30 December 2012

Nigeria: Lagos - Commuting Without Okada

Residents of Lagos State explore new ways of commuting daily from their abode to their places of work and business as the restrictions placed on the activities of commercial motorcycle operators, popularly called okada, by the Lagos State Government, bite harder. OLAOLU OLUSINA reports

Mrs. Folake Adejumo (not real names) looked tired and worn out as she stood right under the scorching sun at the Ikeja Bus Stop as she waited in vain for a commuter bus to take her to her destination at the Barracks area just around the Power Holding Company of Nigeria (PHCN), Lagos Zonal Office in Alausa, Ikeja, the Lagos State capital.

The traffic situation in the city that day was terrible as the last-minute rush for the Christmas celebrations was already taking its toll on commuters who had no choice than to depend on commercial transportation to move from one point to the other.

After standing at the bus stop for over an hour, she heaved a sigh of relief when a commercial bus finally pulled by, ready to go towards her destination. "Mowe-Ibafo, enter with your N300," the bus conductor shouted as the waiting passengers rushed towards the bus as if their lives depended on it. The old woman was left with no choice than to join "the rush" as she pleasantly told the driver that she would be alighting at Barracks. "Madam, enter with your N300 no matter where you are going," the driver barked back at the old woman that was old enough to be his grandmother.

"I have no problems with your fare, what would I do? I trekked and trekked on my way down to Ikeja this morning as I could not find a bus. The okada and Keke Marwa operators have all been banned from plying the secretariat route. Is it not better for me to pay N300 instead of the normal N50 than to catch malaria right under this scorching sun?" she replied as she ordered for a cold drink from a beverage vendor nearby to cool her thirst.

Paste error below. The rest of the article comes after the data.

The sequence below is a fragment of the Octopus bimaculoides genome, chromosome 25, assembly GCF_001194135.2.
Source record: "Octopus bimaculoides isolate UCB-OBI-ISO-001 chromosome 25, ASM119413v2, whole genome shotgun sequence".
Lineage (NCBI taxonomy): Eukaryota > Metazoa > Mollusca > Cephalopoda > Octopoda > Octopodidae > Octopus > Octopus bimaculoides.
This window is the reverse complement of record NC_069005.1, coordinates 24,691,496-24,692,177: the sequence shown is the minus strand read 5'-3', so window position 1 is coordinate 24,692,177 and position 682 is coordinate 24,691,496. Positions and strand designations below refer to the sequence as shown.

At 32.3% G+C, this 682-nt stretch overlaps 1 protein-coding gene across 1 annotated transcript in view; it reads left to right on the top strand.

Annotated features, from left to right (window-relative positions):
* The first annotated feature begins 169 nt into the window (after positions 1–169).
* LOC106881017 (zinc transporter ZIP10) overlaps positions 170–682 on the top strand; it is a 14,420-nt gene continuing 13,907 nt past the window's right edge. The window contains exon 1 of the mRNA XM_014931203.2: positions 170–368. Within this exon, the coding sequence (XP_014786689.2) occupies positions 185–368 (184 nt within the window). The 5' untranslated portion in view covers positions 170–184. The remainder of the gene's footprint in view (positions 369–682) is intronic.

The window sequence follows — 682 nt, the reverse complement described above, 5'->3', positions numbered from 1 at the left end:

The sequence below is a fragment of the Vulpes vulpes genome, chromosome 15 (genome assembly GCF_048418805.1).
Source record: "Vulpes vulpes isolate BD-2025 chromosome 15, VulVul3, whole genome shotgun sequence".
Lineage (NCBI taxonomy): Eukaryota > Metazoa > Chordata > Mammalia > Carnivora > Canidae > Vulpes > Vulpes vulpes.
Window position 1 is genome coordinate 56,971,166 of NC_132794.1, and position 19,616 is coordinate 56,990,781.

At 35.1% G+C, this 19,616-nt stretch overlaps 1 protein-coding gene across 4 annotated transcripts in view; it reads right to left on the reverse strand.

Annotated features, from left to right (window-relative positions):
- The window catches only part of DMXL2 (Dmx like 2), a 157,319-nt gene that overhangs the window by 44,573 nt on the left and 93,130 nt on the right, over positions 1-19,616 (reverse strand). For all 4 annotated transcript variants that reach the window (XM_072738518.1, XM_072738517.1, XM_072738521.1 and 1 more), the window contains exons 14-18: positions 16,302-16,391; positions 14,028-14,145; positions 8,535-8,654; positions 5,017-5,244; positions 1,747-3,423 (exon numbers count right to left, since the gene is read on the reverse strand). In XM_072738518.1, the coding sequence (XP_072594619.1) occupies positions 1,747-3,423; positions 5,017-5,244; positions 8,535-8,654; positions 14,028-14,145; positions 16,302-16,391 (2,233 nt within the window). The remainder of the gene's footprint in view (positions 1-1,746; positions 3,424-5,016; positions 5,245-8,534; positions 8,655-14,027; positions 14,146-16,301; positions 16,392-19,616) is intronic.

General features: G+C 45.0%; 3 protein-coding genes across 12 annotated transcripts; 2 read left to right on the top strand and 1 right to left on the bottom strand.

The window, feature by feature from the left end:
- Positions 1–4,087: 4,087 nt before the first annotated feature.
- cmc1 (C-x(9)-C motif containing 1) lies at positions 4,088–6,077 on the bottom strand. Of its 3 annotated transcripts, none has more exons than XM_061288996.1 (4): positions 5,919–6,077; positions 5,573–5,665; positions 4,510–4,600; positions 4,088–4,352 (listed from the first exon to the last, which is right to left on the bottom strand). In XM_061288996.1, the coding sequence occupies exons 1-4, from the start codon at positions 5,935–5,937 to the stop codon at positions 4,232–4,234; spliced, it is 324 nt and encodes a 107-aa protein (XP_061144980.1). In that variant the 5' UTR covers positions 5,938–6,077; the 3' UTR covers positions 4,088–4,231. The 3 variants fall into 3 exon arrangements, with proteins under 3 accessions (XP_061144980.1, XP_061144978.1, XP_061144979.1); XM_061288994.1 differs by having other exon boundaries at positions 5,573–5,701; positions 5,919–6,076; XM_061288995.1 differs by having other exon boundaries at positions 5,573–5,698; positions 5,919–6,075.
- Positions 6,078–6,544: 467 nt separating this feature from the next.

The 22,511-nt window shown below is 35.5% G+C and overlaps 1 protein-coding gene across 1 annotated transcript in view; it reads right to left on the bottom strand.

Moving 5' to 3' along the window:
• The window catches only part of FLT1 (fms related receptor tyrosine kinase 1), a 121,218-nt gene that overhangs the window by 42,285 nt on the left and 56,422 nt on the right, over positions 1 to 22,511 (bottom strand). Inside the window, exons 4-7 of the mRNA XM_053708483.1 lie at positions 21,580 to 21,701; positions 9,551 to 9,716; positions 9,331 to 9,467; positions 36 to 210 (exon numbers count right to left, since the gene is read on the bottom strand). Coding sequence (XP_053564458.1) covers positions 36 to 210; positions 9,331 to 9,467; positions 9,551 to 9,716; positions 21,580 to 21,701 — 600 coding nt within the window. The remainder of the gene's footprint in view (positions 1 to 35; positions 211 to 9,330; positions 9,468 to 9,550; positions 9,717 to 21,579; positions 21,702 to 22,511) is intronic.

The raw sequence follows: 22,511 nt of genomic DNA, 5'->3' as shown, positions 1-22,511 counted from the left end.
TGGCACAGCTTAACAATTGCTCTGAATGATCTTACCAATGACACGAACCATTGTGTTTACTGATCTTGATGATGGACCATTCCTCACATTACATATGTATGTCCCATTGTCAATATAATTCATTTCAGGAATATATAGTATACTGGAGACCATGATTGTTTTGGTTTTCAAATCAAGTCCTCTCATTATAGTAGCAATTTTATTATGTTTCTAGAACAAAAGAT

Madam Adejumo's experience is not different from what many others now go through in the metropolis on a daily basis as many spend endless hours right under the sun at various bus stops waiting for the commuter buses, which appeared to be in short supply. With frustrations written on their faces, they appear to have left their fate in the hands of God.

An apparently frustrated young man, Sunday Abayomi, could not contain his anger. "I have been standing this point for more than 30 minutes without getting a bus to convey me to Opebi," he said. "They have banned okada, the commercial buses can no longer drop passengers at bus stops along the way, you are left with no choice than to continue trekking and trekking as if it has now become an offence not to have a car in Lagos."

There is no doubt that the impact of the restrictions placed on the activities of commercial motorcycle operators, popularly called okada, by the Lagos State Government, is now being felt more than ever as the hardship commuters now have to trek long distances and wait endlessly to catch the buses that are grossly inadequate.

Coupled with this is the fear that the new Lagos Traffic Law has driven into the minds of many residents, with many abandoning their personal vehicles at home to join public buses, especially on week days. "You have to think twice before bringing your car out in Lagos now, especially with the new traffic law. You can never be too sure with these traffic officers as you may be booked at the slightest opportunity," Mr. Mike Alabi, a businessman who works in Lagos Island told THISDAY. "And the buses are in short supply, even the so-called mass-transit buses and the Lagos Bus Rapid Transport (BRT) grossly inadequate."

While no explanations have been made for the withdrawal of the mass transit buses introduced under the SURE-P programme, THISDAY learnt that their withdrawal may not be unconnected with the Federal Government's failure to pay suppliers of the buses. This is even as the authorities managing the BRT and LAGBUS fleet attributed the shortage of the buses on the roads to scarcity of diesel to power the buses.

But as the problems linger, the taxi operators are having a boom period as attention is gradually shifting back to the taxi cabs. A taxi cab operator, Shakiru Salami, told this reporter that Lagosians are now beginning to patronise the yellow taxis as they are left with no choice since okada operations are being restricted. "We are having increasing patronage now as with just N500, you could board a taxi instead of waiting endlessly under the sun as bus stops. But the challenge we have is that some people still think that you have to fill up your pockets with plenty money before opting for a taxi," he said.

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